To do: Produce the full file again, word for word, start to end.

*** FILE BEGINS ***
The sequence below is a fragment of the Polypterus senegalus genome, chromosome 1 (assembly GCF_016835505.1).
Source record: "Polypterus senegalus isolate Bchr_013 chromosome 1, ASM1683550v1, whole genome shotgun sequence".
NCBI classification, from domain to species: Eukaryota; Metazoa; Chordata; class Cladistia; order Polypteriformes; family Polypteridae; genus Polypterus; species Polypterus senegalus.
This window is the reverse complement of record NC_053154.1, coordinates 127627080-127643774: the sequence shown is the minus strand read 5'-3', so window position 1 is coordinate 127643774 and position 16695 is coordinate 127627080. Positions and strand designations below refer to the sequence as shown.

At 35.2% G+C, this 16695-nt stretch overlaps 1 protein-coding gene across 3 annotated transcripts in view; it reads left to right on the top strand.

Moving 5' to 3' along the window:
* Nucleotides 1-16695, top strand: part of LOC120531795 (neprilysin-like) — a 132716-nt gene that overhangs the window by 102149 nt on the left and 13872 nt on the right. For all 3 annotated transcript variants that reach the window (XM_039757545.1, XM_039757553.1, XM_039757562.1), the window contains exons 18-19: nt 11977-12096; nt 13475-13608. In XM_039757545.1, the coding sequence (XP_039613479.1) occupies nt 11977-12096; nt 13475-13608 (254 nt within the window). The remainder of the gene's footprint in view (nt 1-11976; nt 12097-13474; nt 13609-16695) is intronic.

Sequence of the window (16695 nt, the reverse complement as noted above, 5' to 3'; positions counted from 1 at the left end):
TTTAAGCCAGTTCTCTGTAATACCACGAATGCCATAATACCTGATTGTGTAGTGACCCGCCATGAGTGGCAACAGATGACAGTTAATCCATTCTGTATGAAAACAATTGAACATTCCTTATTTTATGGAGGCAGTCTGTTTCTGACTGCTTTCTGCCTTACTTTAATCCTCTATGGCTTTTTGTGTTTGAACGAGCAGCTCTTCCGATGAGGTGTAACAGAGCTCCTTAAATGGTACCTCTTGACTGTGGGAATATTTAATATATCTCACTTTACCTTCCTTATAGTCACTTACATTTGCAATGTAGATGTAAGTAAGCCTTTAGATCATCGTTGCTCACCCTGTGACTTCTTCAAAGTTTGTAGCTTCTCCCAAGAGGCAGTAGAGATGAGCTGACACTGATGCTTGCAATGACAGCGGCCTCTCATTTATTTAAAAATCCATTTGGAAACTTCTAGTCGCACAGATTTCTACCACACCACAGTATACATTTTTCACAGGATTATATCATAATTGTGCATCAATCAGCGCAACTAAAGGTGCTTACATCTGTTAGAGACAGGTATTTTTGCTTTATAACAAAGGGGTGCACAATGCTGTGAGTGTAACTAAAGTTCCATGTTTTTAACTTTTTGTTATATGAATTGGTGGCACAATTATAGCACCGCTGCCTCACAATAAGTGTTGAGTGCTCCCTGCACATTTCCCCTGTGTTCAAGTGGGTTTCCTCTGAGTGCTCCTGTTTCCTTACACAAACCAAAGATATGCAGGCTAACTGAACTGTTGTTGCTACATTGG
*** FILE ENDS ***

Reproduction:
The sequence below is a fragment of the Polypterus senegalus genome, chromosome 1 (assembly GCF_016835505.1).
Source record: "Polypterus senegalus isolate Bchr_013 chromosome 1, ASM1683550v1, whole genome shotgun sequence".
NCBI classification, from domain to species: Eukaryota; Metazoa; Chordata; class Cladistia; order Polypteriformes; family Polypteridae; genus Polypterus; species Polypterus senegalus.
This window is the reverse complement of record NC_053154.1, coordinates 127627080-127643774: the sequence shown is the minus strand read 5'-3', so window position 1 is coordinate 127643774 and position 16695 is coordinate 127627080. Positions and strand designations below refer to the sequence as shown.

At 35.2% G+C, this 16695-nt stretch overlaps 1 protein-coding gene across 3 annotated transcripts in view; it reads left to right on the top strand.

Moving 5' to 3' along the window:
* Nucleotides 1-16695, top strand: part of LOC120531795 (neprilysin-like) — a 132716-nt gene that overhangs the window by 102149 nt on the left and 13872 nt on the right. For all 3 annotated transcript variants that reach the window (XM_039757545.1, XM_039757553.1, XM_039757562.1), the window contains exons 18-19: nt 11977-12096; nt 13475-13608. In XM_039757545.1, the coding sequence (XP_039613479.1) occupies nt 11977-12096; nt 13475-13608 (254 nt within the window). The remainder of the gene's footprint in view (nt 1-11976; nt 12097-13474; nt 13609-16695) is intronic.

Sequence of the window (16695 nt, the reverse complement as noted above, 5' to 3'; positions counted from 1 at the left end):
TTTAAGCCAGTTCTCTGTAATACCACGAATGCCATAATACCTGATTGTGTAGTGACCCGCCATGAGTGGCAACAGATGACAGTTAATCCATTCTGTATGAAAACAATTGAACATTCCTTATTTTATGGAGGCAGTCTGTTTCTGACTGCTTTCTGCCTTACTTTAATCCTCTATGGCTTTTTGTGTTTGAACGAGCAGCTCTTCCGATGAGGTGTAACAGAGCTCCTTAAATGGTACCTCTTGACTGTGGGAATATTTAATATATCTCACTTTACCTTCCTTATAGTCACTTACATTTGCAATGTAGATGTAAGTAAGCCTTTAGATCATCGTTGCTCACCCTGTGACTTCTTCAAAGTTTGTAGCTTCTCCCAAGAGGCAGTAGAGATGAGCTGACACTGATGCTTGCAATGACAGCGGCCTCTCATTTATTTAAAAATCCATTTGGAAACTTCTAGTCGCACAGATTTCTACCACACCACAGTATACATTTTTCACAGGATTATATCATAATTGTGCATCAATCAGCGCAACTAAAGGTGCTTACATCTGTTAGAGACAGGTATTTTTGCTTTATAACAAAGGGGTGCACAATGCTGTGAGTGTAACTAAAGTTCCATGTTTTTAACTTTTTGTTATATGAATTGGTGGCACAATTATAGCACCGCTGCCTCACAATAAGTGTTGAGTGCTCCCTGCACATTTCCCCTGTGTTCAAGTGGGTTTCCTCTGAGTGCTCCTGTTTCCTTACACAAACCAAAGATATGCAGGCTAACTGAACTGTTGTTGCTACATTGG